A new regime. A new mindset. No ties to the past. Welcome to the new Cleveland Browns.
Mike Holmgren and Tom Heckert are leaving little doubt they are going to change the complexion of the squad they inherited this year. With that decision comes moves that are questioned and departures which are unexpected.
The events of the past weekend are an indicator the Cleveland Browns no longer are resting on their minimal laurels. Trading fan favorite QB Brady Quinn to Denver comes as no surprise. While Holmgren said all the right things in front of the media, his actions tell a different tale.
Quinn, a first round selection of the Browns in 2007 never lived up to the hometown expectations. Injuries derailed a couple starting opportunities for the Ohio native, but it was what little he did with the opportunities he had that secured his fate with the organization.
Despite having the measurables of an NFL QB, the Browns brain trust was not satisfied with aspects of Quinn's game. The organization did not like the lack of accuracy in all ranges of the field Quinn displayed, nor were they enthused about the manner which the QB delivered the football.
As reports were circulating that the Browns were open to Quinn being the starter heading into the 2010 season, the team was looking long and hard to revamp the QB position.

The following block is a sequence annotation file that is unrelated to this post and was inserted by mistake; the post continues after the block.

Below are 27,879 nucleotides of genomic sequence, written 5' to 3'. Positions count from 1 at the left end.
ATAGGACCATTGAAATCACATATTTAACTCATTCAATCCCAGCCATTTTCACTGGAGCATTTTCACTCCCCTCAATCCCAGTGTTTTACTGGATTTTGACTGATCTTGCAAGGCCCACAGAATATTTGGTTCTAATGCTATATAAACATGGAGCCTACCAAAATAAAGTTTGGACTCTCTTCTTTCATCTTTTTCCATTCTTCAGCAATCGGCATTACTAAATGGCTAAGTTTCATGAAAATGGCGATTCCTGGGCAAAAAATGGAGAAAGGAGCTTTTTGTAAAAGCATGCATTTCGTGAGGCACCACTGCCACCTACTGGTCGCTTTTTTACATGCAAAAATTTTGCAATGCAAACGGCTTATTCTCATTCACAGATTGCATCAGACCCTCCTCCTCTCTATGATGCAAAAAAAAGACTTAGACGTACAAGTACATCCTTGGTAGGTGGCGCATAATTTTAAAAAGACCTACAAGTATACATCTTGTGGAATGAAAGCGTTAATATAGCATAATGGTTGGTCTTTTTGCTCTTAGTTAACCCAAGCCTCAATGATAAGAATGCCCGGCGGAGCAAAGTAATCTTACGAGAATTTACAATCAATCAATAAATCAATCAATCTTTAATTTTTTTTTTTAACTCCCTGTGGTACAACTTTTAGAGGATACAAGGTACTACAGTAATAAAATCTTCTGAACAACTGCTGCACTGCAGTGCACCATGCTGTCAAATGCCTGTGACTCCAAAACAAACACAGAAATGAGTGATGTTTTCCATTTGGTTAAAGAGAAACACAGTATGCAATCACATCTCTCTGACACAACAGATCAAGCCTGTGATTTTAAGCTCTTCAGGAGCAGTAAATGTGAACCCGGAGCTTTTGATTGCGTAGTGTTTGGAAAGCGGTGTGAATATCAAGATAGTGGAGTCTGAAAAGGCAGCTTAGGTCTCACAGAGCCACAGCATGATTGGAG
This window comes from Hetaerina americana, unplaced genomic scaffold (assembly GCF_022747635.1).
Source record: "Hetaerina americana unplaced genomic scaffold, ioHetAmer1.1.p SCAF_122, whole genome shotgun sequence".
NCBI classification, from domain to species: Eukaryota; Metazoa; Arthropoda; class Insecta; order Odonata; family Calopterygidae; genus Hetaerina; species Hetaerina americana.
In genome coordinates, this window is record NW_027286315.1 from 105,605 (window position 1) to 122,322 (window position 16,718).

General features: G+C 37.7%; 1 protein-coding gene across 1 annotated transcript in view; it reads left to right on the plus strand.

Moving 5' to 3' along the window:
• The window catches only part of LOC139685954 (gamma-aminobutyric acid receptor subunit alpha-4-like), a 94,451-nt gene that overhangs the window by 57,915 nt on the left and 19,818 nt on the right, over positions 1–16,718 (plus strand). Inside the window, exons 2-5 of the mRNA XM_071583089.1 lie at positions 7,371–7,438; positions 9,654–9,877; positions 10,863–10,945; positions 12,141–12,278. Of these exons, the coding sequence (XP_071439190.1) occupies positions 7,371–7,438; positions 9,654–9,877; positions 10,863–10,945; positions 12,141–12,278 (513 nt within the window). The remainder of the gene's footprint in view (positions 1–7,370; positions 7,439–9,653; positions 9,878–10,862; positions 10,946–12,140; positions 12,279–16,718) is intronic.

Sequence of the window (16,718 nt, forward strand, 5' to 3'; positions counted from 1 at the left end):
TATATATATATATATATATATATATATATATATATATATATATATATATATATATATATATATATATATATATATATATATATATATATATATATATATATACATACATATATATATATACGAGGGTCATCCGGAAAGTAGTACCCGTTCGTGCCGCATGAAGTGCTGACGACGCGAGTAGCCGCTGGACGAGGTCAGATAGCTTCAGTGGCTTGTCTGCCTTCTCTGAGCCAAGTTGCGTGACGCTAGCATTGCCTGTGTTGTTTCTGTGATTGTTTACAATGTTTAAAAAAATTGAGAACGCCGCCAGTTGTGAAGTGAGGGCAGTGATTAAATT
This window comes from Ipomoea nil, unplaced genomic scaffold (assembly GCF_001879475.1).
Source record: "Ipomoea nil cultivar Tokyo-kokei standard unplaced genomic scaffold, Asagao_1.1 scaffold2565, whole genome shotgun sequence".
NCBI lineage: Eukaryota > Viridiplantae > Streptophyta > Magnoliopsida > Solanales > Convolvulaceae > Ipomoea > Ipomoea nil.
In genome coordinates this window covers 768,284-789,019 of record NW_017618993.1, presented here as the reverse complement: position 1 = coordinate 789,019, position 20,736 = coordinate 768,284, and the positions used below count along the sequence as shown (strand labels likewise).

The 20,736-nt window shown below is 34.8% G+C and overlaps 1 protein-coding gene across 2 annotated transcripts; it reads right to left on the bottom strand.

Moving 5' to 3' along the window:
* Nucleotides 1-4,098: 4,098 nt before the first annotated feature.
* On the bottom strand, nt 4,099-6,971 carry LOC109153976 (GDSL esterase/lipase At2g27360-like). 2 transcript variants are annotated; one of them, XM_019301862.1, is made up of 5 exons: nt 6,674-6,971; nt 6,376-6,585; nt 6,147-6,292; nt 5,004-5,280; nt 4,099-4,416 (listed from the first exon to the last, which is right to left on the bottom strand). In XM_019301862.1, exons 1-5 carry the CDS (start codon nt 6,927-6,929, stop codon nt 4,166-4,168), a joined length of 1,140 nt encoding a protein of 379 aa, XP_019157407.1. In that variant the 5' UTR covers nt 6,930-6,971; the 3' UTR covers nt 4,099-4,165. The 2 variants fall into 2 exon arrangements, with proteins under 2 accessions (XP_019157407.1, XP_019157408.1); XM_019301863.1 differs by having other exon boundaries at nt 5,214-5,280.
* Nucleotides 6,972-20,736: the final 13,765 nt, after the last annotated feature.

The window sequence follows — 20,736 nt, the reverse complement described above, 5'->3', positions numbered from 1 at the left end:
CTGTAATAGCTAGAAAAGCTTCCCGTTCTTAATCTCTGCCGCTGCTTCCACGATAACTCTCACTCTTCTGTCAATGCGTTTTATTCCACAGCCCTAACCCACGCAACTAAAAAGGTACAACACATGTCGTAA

Holmgren was honest when he stated a QB needed more than twelve games in a system to determine whether the player can be effective. What Holmgren never said was that Quinn would get that opportunity in Cleveland.
Neither Browns QB at the time, Quinn or Derek Anderson had been receiving the dreaded vote of confidence, much less any consistent communication with the organization as to their status, other than being under contract. Promises that couldn't be kept weren't made to the quarterbacks.
Early in the off-season, the front office and coaching staff conducted an entire evaluation of the team roster. It was during this evaluation process that the determination was made that the QB's were too average, too inconsistent and too different.
Neither Browns QB stood out to the evaluators. Neither QB grasped and ran with the ball, and development was difficult to see. Often the scheme of the offense was derailed due to the inability to develop consistency throwing the ball.
In the end, the same questions that created Quinn's unexpected fall on Draft Day 2007 reared their heads once more. Inaccuracy riddled Quinn's early career, or what there was of an early career. That inconsistency and inability to grasp the starting role effectively led to his departure from Cleveland.
In light of his trade to Denver, in which the Browns received RB/FB Peyton Hillis and two draft selections, Quinn walks into an opportunity where he just may have a fighting chance to compete and win a starting job.
And, unlike in Cleveland, it is not likely his career will be ruined by his new organization -- the one thing the Cleveland Browns have excelled at since 1999.